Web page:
Here's the thing. Once you click the "save" button and the dialogue box opens, you are no longer working in your browser or with the Reader plugin. When that dialogue box opens, you are completely in Windows Explorer.
The proof can be found if, once that dialogue box opens, you press ALT+TAB. You can see which program is running foremost at that point and it will be explorer.exe, not firefox.exe or iexplore.exe or reader.exe.
That may not sound like much help, and since the problem is happening with PDFs it may certainly seem like an Adobe problem, but Reader opens the document and provides the toolber with the icon to save it. At that point, it "hands off" the process to Explorer, and the crash is coming from something in Windows. Since you've reinstalled more than once, and it happens in two browsers, it should indicate that the problem is in the common factor in the save process - Explorer.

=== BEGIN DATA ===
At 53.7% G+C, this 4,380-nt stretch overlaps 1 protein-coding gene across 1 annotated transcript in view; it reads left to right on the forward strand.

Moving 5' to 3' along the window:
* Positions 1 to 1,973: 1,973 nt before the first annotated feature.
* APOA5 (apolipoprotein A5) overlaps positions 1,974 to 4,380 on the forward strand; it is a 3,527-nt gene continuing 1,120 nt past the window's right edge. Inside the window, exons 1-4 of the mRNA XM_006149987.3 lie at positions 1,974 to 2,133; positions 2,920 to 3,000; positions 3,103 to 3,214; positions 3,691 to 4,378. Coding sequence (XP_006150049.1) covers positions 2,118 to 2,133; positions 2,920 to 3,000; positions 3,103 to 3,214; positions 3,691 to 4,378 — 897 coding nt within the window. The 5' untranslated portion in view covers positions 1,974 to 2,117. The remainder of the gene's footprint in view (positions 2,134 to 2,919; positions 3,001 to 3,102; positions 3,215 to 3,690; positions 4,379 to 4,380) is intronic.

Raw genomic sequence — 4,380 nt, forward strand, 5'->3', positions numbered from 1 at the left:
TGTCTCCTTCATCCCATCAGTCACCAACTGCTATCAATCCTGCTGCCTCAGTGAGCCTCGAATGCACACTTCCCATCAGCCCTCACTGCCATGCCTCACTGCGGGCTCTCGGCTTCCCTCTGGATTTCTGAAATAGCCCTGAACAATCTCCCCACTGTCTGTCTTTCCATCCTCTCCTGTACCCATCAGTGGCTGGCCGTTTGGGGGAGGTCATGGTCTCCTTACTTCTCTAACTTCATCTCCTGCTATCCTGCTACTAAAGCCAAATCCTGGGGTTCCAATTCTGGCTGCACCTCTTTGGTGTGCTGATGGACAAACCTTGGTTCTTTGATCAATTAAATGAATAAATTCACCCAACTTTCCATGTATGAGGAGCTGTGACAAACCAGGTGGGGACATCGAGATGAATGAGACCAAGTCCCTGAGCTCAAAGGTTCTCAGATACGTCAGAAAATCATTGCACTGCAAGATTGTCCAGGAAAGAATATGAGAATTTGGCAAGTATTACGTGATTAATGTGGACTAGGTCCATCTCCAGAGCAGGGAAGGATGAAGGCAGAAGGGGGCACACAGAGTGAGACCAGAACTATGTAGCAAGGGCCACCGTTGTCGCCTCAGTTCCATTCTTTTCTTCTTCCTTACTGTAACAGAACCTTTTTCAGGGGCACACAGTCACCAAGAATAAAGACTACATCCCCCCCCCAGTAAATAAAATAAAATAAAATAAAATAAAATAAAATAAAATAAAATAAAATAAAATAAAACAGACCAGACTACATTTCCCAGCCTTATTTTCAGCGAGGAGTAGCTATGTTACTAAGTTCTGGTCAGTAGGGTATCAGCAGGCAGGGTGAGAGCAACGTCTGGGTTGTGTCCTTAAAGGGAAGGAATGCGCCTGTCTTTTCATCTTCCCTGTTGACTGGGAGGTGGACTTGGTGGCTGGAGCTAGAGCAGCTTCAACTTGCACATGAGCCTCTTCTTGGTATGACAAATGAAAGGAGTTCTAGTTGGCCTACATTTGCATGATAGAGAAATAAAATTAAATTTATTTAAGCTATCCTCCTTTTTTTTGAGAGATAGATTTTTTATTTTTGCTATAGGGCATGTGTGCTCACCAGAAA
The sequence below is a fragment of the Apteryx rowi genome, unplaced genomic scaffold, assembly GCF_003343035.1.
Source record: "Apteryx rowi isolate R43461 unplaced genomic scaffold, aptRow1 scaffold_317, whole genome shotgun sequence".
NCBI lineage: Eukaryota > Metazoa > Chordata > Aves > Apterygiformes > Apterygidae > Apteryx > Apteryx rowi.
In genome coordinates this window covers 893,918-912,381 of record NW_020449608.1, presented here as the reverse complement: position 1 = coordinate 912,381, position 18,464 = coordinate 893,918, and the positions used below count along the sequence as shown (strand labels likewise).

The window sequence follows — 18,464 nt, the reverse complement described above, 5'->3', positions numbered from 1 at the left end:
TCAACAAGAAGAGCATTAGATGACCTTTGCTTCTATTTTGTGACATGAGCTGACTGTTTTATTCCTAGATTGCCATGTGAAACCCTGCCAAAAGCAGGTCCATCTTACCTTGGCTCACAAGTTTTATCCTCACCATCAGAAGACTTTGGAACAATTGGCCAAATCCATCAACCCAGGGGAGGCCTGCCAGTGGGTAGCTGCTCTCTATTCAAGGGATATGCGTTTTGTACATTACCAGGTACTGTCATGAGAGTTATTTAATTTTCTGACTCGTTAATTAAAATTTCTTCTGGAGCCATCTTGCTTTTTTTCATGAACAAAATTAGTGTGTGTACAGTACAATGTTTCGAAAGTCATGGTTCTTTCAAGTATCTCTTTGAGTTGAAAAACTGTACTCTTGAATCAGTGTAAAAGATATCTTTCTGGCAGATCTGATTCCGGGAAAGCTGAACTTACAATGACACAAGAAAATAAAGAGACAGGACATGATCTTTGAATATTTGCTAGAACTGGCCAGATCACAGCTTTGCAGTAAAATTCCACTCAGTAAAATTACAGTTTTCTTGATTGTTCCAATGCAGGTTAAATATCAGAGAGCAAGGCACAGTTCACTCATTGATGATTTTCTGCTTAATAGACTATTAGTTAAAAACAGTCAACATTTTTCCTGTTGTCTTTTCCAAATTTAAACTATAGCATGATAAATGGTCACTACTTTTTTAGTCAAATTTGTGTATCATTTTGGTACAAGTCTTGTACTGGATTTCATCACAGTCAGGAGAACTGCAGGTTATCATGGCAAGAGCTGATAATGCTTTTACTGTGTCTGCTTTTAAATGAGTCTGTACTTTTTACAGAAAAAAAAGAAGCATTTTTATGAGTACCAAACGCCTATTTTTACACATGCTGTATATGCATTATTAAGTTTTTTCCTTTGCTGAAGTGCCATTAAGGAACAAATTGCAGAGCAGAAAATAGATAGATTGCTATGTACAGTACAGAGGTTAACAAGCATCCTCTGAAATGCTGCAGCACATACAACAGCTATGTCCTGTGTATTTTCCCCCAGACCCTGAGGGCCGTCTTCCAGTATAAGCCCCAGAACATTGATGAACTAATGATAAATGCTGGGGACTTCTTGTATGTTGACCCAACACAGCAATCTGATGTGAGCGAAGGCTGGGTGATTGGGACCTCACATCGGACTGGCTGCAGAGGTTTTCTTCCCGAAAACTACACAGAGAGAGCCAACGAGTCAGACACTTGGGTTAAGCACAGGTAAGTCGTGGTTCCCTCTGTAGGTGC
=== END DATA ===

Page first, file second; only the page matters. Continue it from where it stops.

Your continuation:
Without knowing more about what else you've tried (maybe a system file check) It's hard to go further.
About the only workaround I can offer is to right click and save the PDF instead of opening it in the browser. If you're going to save it anyway, why not?
Have you had any troubles saving other files (pics, mp3s)?
I too am experiencing the same problems reported by Ruth. These delays is trying to save PDF files are real and related to the Adobe software. I did not have any of these issues prior to upgrading the the latest Adobe Reader X 10.1.0 and FireFox plug-in 10.1.0.534 While you may inidcate we are in Windows Explorer once selecting the SAVE , Adobe is still engaged and is at the root cause of the problem. Version 9.x had no such issues. I am on XP SP3 as many large corporations are. I imagine this must be a commonly reported problem. Any help is appreciated or I will need to look at downgrading the reader which quite frankly has me a bit concerned as it may cause other issues.
Sounds like the same problem I reported originally here: http://forums.adobe.com/thread/874959
Try bringing Reader out of protected mode (click on Adobe logo in lower right corner) and then selecting "save a copy". This has been the only work around I've found so far. I've gotten zero help from anyone thus far.